…but they know they can’t deliver.
Ever since I started working in the advertising industry I’ve been amazed at how advertisements can tap into human desires and emotions. In 30 seconds of video or audio, or a few thousand pixels, a successful ad can pull us into a story, make us laugh, bring us to tears, or make us want to call home.
Even though ads can pinpoint our deepest desires, they often leave us hanging. If we’re honest, many ads give us a good diagnosis of our needs, but don’t deliver a satisfying prescription. As the ad ends and the product and brand logo hit the screen, we know we’ve been misled once again. We know that no cleaning spray will help get your teenage son’s act together, no running shoes will make you courageous, and no shaving gel will make you irresistible to the ladies.
There are a few ways to “read” advertising messages such as these.
1. The products really do what they claim to do. Given the size of many ads’ claims, this often isn’t true, but it’s what we often believe (it’s what the companies behind them are banking on).
2. The products are symbols. Always never claimed that their feminine products would make girls confident in themselves, but announced a belief that resonated with women and parents of girls (I’m not crying, I just got something in my eye…). The product you buy is a symbol of the belief that “people like us” share (which is why you, too, should start with why).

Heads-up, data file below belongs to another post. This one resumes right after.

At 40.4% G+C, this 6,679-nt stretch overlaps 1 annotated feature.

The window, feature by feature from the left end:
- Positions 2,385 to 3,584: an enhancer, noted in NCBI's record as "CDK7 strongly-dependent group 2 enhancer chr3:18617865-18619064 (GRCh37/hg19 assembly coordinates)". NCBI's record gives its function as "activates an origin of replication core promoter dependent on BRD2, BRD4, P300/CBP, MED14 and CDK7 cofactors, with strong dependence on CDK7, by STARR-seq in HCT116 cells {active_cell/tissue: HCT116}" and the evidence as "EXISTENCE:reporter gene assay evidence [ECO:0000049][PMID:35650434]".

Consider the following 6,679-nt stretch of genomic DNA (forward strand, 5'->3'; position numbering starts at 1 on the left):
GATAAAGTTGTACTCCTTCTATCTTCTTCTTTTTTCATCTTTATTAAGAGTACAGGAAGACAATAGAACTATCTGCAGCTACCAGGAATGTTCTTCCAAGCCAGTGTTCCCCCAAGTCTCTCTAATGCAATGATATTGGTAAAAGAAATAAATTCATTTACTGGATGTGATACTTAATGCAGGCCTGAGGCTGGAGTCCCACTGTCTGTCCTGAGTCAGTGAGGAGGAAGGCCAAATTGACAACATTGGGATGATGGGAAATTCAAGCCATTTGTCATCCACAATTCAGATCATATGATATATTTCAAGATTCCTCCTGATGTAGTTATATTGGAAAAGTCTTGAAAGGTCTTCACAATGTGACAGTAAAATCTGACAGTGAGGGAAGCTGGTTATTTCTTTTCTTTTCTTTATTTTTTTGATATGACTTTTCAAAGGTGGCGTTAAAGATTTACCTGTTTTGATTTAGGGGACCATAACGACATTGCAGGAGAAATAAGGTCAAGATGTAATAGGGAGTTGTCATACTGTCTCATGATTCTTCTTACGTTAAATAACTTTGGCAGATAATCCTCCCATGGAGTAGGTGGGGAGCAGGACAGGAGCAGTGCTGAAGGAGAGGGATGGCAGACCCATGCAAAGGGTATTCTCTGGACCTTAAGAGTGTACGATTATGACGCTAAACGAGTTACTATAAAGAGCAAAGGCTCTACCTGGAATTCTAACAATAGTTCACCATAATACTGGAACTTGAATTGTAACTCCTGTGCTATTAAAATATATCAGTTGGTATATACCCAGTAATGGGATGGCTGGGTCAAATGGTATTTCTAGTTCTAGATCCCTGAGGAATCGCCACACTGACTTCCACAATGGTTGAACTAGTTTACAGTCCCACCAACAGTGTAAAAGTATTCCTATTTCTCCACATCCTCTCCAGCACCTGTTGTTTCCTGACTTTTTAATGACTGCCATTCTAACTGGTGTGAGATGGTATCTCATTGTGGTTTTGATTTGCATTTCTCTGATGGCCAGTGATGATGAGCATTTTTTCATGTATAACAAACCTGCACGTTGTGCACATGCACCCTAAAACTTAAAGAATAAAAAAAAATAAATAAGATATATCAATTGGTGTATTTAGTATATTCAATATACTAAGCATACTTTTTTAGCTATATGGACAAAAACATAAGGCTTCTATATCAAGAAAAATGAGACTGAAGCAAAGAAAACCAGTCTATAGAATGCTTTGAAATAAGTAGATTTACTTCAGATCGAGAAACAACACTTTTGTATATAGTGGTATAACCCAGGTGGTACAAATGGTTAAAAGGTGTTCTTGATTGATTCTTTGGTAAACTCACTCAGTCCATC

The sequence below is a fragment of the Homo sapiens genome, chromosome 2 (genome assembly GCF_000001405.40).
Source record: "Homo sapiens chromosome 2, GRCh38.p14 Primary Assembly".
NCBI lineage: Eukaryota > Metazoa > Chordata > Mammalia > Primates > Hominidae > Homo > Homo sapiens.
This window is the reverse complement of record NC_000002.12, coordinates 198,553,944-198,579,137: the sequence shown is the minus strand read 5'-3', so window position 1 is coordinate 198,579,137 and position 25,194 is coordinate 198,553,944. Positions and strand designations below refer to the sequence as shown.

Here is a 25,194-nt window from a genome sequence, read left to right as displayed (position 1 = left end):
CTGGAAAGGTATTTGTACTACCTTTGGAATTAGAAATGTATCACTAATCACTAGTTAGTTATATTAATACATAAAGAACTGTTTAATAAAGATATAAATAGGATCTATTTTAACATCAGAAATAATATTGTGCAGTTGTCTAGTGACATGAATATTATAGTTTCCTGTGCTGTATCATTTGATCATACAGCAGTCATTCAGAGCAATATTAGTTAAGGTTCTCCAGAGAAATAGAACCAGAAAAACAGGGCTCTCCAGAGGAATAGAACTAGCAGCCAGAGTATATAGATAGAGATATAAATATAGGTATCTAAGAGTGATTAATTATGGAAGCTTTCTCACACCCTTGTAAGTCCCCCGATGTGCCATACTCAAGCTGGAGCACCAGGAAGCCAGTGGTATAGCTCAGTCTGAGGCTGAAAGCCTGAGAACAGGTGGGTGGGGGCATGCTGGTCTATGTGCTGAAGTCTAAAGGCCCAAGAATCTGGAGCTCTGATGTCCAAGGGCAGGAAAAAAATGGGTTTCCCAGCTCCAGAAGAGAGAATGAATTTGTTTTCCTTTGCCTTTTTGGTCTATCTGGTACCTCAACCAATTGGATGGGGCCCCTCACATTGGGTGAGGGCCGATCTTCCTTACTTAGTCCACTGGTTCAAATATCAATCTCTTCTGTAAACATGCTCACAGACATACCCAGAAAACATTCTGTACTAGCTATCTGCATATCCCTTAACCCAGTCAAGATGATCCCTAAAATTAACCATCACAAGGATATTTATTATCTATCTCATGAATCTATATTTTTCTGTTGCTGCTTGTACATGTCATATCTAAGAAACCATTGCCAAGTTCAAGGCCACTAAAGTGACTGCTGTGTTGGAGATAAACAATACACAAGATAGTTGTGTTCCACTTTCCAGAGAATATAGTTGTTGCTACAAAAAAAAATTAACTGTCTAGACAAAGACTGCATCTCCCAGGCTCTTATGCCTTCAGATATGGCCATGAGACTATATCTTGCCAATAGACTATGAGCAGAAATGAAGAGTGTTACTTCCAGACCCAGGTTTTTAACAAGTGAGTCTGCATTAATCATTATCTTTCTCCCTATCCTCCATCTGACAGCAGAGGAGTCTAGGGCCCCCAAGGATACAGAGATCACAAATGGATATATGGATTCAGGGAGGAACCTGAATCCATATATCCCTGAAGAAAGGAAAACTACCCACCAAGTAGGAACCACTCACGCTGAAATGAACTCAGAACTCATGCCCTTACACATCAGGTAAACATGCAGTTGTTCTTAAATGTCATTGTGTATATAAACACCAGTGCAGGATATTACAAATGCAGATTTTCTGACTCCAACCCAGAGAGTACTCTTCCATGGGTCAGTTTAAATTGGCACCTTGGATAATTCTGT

3. Ads can tell us something about ourselves. Why does a particular ad move you? Maybe it’s because you should call your dad, or maybe you should invest in some quality time with your family.
4. Ads can point to the future of business. In a video by School of Life entitled How Adverts Refuse To Sell Us What We Want, Alain de Botton claims that “the real crisis of capitalism is that product development lags so far behind the best insights of advertising”. Because advertisers focus so much on connecting with their audience, they’ve uncovered some of our deepest needs. Botton claims that advertising can change the direction of the economy by helping businesses understand how to help meet the many complex needs that people have today.
The next time you’re stuck watching a commercial break (or trying to skip through a pre-roll YouTube ad), listen for the need the ad is pointing to, and ask what the ad might be telling you about yourself. Then go call your family.
Watch the full School of Life clip below: